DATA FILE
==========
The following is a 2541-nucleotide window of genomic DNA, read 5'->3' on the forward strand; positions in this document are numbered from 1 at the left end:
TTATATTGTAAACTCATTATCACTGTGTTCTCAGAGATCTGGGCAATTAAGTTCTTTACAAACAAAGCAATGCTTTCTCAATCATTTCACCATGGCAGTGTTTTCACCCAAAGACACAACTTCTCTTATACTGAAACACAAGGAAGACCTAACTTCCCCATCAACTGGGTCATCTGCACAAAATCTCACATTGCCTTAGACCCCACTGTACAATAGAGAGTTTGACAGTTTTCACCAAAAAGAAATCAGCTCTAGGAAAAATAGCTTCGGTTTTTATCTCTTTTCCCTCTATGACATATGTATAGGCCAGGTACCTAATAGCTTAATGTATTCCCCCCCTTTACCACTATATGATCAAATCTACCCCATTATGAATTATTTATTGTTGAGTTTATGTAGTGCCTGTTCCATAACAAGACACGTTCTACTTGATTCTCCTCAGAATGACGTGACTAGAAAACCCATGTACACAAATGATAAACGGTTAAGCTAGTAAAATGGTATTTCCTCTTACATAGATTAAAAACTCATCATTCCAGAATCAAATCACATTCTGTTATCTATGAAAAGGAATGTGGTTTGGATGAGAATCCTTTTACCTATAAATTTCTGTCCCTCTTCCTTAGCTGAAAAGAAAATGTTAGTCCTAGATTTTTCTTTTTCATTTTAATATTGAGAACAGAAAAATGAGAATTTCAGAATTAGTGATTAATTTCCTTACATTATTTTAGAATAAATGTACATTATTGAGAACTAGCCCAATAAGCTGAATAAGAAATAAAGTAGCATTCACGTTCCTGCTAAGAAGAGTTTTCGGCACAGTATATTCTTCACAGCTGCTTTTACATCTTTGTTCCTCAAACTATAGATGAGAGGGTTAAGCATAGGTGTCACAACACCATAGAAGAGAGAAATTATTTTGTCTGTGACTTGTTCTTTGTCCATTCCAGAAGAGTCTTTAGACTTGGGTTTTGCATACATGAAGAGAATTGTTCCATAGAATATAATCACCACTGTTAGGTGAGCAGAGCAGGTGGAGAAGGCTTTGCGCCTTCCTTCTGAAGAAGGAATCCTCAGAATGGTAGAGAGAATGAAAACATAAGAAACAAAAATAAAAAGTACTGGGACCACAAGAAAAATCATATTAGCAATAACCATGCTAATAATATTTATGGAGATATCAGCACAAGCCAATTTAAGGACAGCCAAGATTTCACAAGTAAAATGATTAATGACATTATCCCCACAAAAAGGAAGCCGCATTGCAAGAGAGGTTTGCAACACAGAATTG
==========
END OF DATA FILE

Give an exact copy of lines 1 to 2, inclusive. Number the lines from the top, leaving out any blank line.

The following is a 2541-nucleotide window of genomic DNA, read 5'->3' on the forward strand; positions in this document are numbered from 1 at the left end:
TTATATTGTAAACTCATTATCACTGTGTTCTCAGAGATCTGGGCAATTAAGTTCTTTACAAACAAAGCAATGCTTTCTCAATCATTTCACCATGGCAGTGTTTTCACCCAAAGACACAACTTCTCTTATACTGAAACACAAGGAAGACCTAACTTCCCCATCAACTGGGTCATCTGCACAAAATCTCACATTGCCTTAGACCCCACTGTACAATAGAGAGTTTGACAGTTTTCACCAAAAAGAAATCAGCTCTAGGAAAAATAGCTTCGGTTTTTATCTCTTTTCCCTCTATGACATATGTATAGGCCAGGTACCTAATAGCTTAATGTATTCCCCCCCTTTACCACTATATGATCAAATCTACCCCATTATGAATTATTTATTGTTGAGTTTATGTAGTGCCTGTTCCATAACAAGACACGTTCTACTTGATTCTCCTCAGAATGACGTGACTAGAAAACCCATGTACACAAATGATAAACGGTTAAGCTAGTAAAATGGTATTTCCTCTTACATAGATTAAAAACTCATCATTCCAGAATCAAATCACATTCTGTTATCTATGAAAAGGAATGTGGTTTGGATGAGAATCCTTTTACCTATAAATTTCTGTCCCTCTTCCTTAGCTGAAAAGAAAATGTTAGTCCTAGATTTTTCTTTTTCATTTTAATATTGAGAACAGAAAAATGAGAATTTCAGAATTAGTGATTAATTTCCTTACATTATTTTAGAATAAATGTACATTATTGAGAACTAGCCCAATAAGCTGAATAAGAAATAAAGTAGCATTCACGTTCCTGCTAAGAAGAGTTTTCGGCACAGTATATTCTTCACAGCTGCTTTTACATCTTTGTTCCTCAAACTATAGATGAGAGGGTTAAGCATAGGTGTCACAACACCATAGAAGAGAGAAATTATTTTGTCTGTGACTTGTTCTTTGTCCATTCCAGAAGAGTCTTTAGACTTGGGTTTTGCATACATGAAGAGAATTGTTCCATAGAATATAATCACCACTGTTAGGTGAGCAGAGCAGGTGGAGAAGGCTTTGCGCCTTCCTTCTGAAGAAGGAATCCTCAGAATGGTAGAGAGAATGAAAACATAAGAAACAAAAATAAAAAGTACTGGGACCACAAGAAAAATCATATTAGCAATAACCATGCTAATAATATTTATGGAGATATCAGCACAAGCCAATTTAAGGACAGCCAAGATTTCACAAGTAAAATGATTAATGACATTATCCCCACAAAAAGGAAGCCGCATTGCAAGAGAGGTTTGCAACACAGAATTG